So Cedric [The Entertainer] and I we have an overall deal at a major media operation, they wanted the show, they wanted ‘Johnson’ but we told them ‘You can not have this show. This show has to be in the hands of an executive of a company that actually gets the culture.’ We knew that David [Hudson] with Bounce would provide an atmosphere that these artists, these talents to make a story, tell their stories unfiltered, like raw straight the way they’re feeling them. It’s about controlling our own narrative.
DL: I just want to back up a little bit, if we’re talking about the process of how this show came to fruition, shouting out Reesha L. Archibald [‘Johnson’ executive producer].
TJ: Yeah, Reesha!
DL: Originally when I was trying to get this show going the first person who came to me was Thomas, right. And my idea was to put Thomas in the show because obviously, I knew he was a great actor at that time and I was already aware of who he was, but Thomas was like, ‘Yo, let’s shoot a pilot and I’ll pay for half the pilot.’ That was the first time anybody volunteered to put money in my pocket, and so we shot a pilot at the end of 2017, and it wasn’t cheap, you know and this guy just wrote a check and just gave me a check, and so I commend him for that. But then the first person to really see this show and take it to the next level was Reesha Archibald who, as a Black woman, saw the value in telling our stories, in telling our truth, and she’s the one who took it to Cedric and Eric, and we just want to thank her that.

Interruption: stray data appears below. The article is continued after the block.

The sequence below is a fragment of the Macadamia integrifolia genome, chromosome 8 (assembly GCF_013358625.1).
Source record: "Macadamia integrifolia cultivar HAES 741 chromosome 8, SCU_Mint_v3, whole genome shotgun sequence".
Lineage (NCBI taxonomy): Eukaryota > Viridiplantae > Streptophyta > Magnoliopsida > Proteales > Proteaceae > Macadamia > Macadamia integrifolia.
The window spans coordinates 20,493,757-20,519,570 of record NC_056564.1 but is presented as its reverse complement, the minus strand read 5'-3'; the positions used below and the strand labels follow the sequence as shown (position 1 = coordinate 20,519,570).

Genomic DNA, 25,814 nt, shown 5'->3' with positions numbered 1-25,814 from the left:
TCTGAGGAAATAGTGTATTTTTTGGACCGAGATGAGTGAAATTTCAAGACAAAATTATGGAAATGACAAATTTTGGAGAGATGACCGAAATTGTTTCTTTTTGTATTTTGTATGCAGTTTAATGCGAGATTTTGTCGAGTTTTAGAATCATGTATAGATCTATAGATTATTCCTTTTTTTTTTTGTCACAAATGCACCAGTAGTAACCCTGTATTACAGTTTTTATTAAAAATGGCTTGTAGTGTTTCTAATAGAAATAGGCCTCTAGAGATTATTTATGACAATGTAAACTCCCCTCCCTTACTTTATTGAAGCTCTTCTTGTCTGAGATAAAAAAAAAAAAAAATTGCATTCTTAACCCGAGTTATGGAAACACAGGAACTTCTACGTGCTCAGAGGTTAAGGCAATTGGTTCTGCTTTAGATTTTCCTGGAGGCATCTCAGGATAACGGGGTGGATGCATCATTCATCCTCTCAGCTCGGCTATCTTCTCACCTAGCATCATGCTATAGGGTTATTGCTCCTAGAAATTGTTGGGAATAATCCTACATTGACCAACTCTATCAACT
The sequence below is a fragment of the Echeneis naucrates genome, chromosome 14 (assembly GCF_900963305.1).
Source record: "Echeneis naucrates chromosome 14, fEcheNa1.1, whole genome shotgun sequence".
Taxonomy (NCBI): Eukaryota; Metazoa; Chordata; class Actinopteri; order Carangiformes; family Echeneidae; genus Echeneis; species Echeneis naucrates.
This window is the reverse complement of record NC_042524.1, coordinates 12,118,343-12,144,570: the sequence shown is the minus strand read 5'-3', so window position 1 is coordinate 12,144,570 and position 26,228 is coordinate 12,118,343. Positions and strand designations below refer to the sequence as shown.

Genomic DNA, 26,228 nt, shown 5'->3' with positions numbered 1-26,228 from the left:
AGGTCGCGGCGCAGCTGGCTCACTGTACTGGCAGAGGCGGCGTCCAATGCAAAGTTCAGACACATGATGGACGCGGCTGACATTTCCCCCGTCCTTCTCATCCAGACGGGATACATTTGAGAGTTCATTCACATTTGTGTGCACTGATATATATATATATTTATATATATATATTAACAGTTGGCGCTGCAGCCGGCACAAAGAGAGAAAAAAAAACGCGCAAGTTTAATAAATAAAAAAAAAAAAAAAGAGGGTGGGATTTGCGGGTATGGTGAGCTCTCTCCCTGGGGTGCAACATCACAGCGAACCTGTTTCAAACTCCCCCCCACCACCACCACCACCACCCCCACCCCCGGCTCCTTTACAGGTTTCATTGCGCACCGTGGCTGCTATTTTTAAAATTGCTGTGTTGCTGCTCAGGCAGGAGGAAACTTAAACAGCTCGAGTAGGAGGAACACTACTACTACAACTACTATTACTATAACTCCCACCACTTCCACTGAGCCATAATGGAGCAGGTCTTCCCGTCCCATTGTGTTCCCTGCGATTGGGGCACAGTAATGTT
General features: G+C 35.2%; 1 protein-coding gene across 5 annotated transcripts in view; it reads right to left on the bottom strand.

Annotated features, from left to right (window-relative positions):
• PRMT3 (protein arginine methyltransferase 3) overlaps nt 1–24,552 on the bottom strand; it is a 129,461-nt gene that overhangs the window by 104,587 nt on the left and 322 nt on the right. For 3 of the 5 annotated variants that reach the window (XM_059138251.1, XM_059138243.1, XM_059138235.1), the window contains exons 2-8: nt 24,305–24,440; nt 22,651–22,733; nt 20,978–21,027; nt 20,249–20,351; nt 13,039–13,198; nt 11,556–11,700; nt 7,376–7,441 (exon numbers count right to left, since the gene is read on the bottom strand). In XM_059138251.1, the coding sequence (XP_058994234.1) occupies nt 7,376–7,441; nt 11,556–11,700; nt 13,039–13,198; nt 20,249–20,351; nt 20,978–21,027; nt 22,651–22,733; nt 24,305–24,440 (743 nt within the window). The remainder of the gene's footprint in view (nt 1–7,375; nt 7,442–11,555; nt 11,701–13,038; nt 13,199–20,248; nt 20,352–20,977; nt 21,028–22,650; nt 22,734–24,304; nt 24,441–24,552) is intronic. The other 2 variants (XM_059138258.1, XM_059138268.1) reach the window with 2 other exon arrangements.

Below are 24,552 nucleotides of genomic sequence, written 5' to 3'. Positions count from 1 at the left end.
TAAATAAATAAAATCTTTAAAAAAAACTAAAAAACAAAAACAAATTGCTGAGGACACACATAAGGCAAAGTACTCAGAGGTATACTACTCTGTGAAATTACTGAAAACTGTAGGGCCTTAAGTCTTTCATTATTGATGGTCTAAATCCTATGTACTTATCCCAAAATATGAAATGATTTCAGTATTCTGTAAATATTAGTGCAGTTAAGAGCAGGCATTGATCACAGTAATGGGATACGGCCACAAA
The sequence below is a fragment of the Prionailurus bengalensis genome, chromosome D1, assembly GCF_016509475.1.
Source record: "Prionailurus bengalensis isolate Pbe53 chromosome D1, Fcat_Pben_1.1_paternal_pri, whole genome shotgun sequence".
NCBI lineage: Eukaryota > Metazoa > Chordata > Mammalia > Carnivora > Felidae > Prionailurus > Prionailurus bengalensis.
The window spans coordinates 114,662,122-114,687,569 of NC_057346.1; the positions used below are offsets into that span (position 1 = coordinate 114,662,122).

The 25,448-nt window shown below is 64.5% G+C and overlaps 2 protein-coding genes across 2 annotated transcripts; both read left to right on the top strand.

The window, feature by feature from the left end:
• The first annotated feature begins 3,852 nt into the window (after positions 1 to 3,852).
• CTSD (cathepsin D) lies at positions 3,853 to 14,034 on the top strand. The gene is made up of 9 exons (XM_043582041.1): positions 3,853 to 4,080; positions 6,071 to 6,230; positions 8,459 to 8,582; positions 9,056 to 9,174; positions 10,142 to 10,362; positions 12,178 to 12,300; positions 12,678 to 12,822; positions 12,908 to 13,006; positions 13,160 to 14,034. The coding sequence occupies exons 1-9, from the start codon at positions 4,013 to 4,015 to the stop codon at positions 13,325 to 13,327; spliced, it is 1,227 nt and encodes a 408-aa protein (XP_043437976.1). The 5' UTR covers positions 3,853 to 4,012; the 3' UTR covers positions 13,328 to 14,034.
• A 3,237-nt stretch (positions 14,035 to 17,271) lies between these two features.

TJ: Real quick, Reesha a Black woman saw this, and honestly out of everyone we showed this to, Reesha was the one person that immediately, immediately saw it, got it as a Black woman. She could connect, she had brothers, uncles, cousins that reminded her. And when we showed her the trailer or the pilot, it was loud; she couldn’t even hear it but visually she knew this is something that needed to be told and she took it to Cedric and Eric and we’re forever grateful to Reesha for that.
ER: We sat down and we must have talked for three or four hours that first day. Not just about the idea, but about our life experiences, about the importance about being able to tell our stories unfiltered through the Hollywood filtration system. So again, you have these types of creative juices to work with — you’re going to make sure that their intention with the product has on the direct impact on the marketplace. That means clearing out a lot of people and letting these artists do what they do.
Link to original Atlanta Black Star